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has announced a £163 million loss for the past year. that compares with a nine million pound profit in 2017. the firm said its uk business had been hit by the hot weather here over the summer, leading to less demand forforeign holidays. our business correspondent theo leggett reports. thomas cook specialises in taking people from cooler countries, like the uk, to regions where holiday sunshine is a bit more reliable. but this year there was a problem, britain basked in summer heat and foreign holidays lost their appeal. we had a very good start to the summer of 2018. and then the heatwave, all over europe, not only in the uk, it in the nordic countries, and on the continent, had really an impact on customer behaviour. the company's earnings plummeted as it was forced to cut prices to fill planes and hotels. that hot summer does feel like a very long time ago, even so thomas cook is facing a number of other challenges. uncertainty over brexit,
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high debt levels, and how to keep the more traditional parts of its business relevant when what consumers want is changing very rapidly. thomas cook is a large business. it has 21,000 staff, nearly half of them in the uk. it still operates nearly 600 high street stores, though hundreds have closed over the past two years. last year it had 22 million customers. some analysts believe its business model is outdated. thomas cook, obviously, is a well—established brand. it possibly has not kept up with the times. that brand is very traditional, but is it in pace with the new way of booking travel? thomas cook has invested heavily in online services, and new, trendy hotels. it might insist it is unchanging but the reality is, that faced with political uncertainty and a fast changing market, it may have little choice.
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theo leggett, bbc news. the time is 1.17pm. our top story this lunchtime. calls for a national campaign to raise awareness of psychological abuse, after a man murdered his wife and teenage daughter following years of intense controlling behaviour against them. and still to come, tempers flare as boxers tyson fury and deontay wilder give their final press conference before this weekend's heavyweight bout. coming up on bbc news: tyson fury says deontay wilder's "rattled" as the pair had to be separated at their pre fight press conference ahead of saturday's world heavyweight bout. four months today, the uk is scheduled to leave the european union and different sectors of the economy have been gearing up for the change. in the nhs, they're looking at key areas that could be affected —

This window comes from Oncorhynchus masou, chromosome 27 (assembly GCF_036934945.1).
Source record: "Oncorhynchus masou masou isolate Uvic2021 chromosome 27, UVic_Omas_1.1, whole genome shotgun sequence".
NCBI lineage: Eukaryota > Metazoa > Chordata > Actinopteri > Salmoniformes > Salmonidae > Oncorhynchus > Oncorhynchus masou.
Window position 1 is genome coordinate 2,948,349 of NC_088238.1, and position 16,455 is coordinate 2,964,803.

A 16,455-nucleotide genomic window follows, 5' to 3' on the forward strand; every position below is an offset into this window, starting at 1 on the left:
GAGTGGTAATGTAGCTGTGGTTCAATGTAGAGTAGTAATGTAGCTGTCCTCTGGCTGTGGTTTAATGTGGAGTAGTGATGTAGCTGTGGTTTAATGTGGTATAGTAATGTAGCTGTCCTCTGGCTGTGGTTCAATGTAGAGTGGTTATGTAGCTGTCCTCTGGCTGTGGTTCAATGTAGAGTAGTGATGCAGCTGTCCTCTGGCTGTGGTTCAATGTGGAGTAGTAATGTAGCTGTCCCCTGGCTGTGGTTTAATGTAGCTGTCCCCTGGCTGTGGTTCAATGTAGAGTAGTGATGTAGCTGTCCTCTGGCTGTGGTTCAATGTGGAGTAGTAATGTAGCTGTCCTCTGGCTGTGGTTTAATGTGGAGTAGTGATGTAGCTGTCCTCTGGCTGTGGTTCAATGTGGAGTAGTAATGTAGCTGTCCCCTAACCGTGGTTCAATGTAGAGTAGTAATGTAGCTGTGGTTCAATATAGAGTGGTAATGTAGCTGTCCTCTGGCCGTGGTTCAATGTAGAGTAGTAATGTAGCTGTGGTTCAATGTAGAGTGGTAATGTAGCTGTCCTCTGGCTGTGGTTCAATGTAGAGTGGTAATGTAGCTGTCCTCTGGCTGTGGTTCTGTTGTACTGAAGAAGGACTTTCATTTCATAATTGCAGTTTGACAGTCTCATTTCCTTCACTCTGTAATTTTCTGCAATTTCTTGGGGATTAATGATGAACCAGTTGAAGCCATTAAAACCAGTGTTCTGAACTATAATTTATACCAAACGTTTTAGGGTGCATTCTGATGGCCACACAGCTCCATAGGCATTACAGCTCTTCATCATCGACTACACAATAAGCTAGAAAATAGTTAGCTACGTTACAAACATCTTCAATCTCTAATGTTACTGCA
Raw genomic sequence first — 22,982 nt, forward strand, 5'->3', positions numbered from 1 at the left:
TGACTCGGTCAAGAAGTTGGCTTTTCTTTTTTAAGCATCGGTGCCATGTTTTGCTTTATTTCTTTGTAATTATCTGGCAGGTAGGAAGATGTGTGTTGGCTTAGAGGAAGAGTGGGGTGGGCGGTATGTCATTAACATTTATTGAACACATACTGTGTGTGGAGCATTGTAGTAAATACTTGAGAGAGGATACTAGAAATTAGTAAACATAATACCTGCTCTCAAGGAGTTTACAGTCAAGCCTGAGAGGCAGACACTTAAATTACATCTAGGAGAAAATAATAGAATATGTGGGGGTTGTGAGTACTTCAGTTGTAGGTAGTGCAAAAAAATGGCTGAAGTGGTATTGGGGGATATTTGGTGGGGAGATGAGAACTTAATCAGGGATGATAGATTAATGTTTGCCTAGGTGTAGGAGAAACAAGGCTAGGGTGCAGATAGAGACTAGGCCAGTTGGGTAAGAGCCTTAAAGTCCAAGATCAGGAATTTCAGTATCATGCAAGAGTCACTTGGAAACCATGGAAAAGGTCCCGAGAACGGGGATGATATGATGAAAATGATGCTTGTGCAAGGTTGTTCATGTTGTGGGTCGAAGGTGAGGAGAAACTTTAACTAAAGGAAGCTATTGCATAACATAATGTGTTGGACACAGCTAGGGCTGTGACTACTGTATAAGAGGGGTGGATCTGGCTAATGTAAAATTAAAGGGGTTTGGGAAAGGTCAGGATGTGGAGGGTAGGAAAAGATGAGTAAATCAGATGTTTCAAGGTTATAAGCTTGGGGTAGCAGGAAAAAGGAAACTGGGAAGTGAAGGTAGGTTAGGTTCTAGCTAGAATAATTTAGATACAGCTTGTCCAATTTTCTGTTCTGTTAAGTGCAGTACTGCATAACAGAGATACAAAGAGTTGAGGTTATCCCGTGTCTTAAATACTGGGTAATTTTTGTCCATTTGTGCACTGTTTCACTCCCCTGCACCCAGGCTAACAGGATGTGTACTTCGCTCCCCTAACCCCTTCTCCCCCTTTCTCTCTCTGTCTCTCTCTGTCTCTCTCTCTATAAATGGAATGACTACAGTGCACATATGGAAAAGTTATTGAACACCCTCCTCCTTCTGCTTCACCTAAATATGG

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including staffing, the supply of vital medicines, and access to new treatments. the health secretary matt hancock has told mps that although a "no—deal" scenario is "unlikely" the government is preparing for all eventualities. our health correspondent catherine burns is at milton keynes hospital. 0ne one of the big questions whenever we talk about brexit and health is a lwa ys talk about brexit and health is always about medication, and there's good reason for that because two thirds of the drugs were used in this country either come from or via the eu. there are plans in place for a no—deal brexit, so for example, drugs companies have been asked to stockpile an extra six week supply just in case. another question is more long—term, about drugs that don't even exist yet because there isa don't even exist yet because there is a concern that in the future uk might not get the new medicines as quickly as other eu countries. i've been to meet one family who are
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worried about exactly that. that was a good goal. shiv is seven and his big passion is football. no, they never score. but he struggles to play. he has a rare condition called duchenne muscular dystrophy and boys with it tend to be in a wheelchair before they are 12, lose the use of their arms in their teens, and then in their 20s there hearts there hearts can stop working. it is life limiting and to be told that, it felt like we have been given a death sentence for our son. and then brexit comes along. that for us gives us even more sleepless nights than what duchenne already does. they are optimistic about better treatment or even a cure, and there are hopeful signs from researchers, but there is concern that leaving the eu might mean we get new drugs later. something the government says won't happen. we can have a medicine and medical devices and regulation system that can provide for access to the best new medicines. but some industry figures aren't quite so